5. Encourage Independence: Foster independence by gradually entrusting your teens with responsibilities and decision-making opportunities. Allow them to learn from their experiences and take ownership of their actions. ”I think that it’s really important to give them space, to practice making their doctor’s appointment, to practice getting ahead on registering for classes, so they get the classes they want,” Casey says. “They need to feel the tension of life, and they have to have enough space.”
  6. Seek Support When Needed: Don’t hesitate to seek support from other parents, educators, or mental health professionals if you encounter challenges. Collaborative problem-solving can offer valuable insights and strategies. “Sometimes it’s somebody with a bigger skill set than I have around dismantling trauma and conditioning and beliefs that are getting in the way,” Casey says. “We have a joke in our business. We say, you know, instead of handing over a U-haul of issues to our kids, so that they can work out as adults, how about it’s just a fanny pack?”
  7. Practice Self-Care: Remember to prioritize your own well-being amidst the demands of parenting. Take time for self-care and seek support from friends, family, or support groups to recharge and maintain balance.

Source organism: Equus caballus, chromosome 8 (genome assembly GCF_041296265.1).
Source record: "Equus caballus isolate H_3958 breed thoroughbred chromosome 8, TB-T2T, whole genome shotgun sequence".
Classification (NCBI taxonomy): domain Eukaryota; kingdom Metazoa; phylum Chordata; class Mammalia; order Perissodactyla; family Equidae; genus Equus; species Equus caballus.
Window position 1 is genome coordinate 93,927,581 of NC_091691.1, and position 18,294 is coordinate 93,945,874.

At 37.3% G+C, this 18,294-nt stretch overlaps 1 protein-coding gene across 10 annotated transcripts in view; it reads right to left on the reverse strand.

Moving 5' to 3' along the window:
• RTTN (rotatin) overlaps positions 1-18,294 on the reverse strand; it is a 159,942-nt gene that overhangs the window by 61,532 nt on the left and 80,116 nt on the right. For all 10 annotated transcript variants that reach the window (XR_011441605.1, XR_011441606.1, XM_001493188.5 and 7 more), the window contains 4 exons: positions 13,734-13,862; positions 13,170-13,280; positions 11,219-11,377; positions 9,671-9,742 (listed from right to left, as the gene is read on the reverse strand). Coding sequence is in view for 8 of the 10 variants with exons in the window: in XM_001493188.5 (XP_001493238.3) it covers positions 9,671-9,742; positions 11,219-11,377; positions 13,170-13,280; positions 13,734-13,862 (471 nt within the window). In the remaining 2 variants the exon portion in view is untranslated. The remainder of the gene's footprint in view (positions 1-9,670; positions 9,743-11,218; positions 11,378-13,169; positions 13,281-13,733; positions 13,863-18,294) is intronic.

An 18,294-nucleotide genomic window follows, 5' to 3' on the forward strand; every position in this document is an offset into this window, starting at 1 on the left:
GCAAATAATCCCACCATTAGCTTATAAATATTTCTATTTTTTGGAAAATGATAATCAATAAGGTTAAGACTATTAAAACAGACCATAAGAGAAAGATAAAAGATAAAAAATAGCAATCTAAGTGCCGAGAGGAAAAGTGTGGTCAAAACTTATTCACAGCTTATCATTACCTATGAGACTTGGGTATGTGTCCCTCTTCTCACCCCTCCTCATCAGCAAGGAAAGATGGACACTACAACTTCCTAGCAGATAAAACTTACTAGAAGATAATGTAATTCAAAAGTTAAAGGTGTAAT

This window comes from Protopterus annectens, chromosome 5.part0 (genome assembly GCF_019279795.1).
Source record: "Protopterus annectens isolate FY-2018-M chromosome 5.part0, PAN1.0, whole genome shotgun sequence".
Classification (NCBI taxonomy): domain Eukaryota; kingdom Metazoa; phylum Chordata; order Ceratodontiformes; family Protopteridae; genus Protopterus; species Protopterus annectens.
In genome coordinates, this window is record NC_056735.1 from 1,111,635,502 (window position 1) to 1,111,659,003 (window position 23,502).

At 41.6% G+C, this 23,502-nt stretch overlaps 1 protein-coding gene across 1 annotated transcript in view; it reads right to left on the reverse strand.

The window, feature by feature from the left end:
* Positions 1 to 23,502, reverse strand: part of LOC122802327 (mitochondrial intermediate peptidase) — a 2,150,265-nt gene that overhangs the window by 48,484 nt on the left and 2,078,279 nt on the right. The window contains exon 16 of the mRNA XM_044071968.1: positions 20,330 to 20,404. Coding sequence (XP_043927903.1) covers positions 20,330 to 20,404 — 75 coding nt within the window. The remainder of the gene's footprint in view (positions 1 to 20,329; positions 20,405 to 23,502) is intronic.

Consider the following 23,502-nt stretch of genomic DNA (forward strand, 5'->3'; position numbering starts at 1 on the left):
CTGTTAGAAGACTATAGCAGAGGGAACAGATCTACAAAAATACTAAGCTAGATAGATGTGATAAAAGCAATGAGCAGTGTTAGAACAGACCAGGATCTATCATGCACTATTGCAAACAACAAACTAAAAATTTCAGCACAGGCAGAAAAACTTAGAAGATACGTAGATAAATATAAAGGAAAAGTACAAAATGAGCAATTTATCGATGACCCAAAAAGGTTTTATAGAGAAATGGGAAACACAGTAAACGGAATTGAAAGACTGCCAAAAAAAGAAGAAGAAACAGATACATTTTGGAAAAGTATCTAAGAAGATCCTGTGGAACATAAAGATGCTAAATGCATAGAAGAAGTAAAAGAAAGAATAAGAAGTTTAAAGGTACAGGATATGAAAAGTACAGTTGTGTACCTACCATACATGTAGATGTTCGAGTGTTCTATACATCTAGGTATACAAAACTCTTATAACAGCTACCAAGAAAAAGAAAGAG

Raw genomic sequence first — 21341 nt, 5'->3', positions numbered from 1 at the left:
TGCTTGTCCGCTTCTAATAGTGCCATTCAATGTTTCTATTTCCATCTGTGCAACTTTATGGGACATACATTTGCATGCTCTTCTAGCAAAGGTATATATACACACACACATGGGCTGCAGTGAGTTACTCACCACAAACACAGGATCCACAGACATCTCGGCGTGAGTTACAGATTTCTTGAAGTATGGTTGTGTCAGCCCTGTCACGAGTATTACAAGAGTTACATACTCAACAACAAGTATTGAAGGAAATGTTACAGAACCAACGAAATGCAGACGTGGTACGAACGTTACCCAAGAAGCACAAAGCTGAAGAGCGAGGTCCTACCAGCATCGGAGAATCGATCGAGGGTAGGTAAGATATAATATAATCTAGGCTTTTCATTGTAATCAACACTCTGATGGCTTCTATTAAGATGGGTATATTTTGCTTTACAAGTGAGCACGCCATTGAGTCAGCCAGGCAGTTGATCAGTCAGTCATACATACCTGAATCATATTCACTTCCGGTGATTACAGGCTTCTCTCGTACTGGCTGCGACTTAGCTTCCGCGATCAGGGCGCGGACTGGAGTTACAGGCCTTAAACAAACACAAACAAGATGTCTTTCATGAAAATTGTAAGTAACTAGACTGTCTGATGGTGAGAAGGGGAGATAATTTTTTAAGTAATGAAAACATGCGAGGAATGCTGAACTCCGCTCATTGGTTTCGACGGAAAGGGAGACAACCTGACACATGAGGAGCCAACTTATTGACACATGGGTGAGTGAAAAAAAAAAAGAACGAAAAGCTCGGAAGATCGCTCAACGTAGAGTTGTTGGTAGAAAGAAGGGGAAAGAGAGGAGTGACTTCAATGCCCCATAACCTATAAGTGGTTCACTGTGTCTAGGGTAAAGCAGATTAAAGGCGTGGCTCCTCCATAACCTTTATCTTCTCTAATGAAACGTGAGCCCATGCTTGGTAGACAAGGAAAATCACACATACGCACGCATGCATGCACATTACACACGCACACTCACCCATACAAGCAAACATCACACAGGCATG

Parenting teens presents both challenges and opportunities as adolescents navigate the complexities of identity formation, peer relationships, academic stress, and the transition to adulthood. Peer influence can also shape behavior, so fostering critical thinking skills and discussing peer pressure openly are essential. Casey recounted how she facilitated discussions with her teenagers about peer dynamics, encouraging them to think critically about their choices and assert their own values, even amidst social pressures.

Ultimately, navigating the teen years requires patience, empathy, and a willingness to adapt to the ever-changing needs of your children. By embracing Positive Discipline and fostering a supportive environment, parents can empower their teens to navigate adolescence with confidence and resilience.

Casey O’Roarty offers parenting courses and private coaching. You can learn more about her offerings by visiting her website, finding valuable tips and tricks on her blog, and tuning into her podcast, Joyful Courage.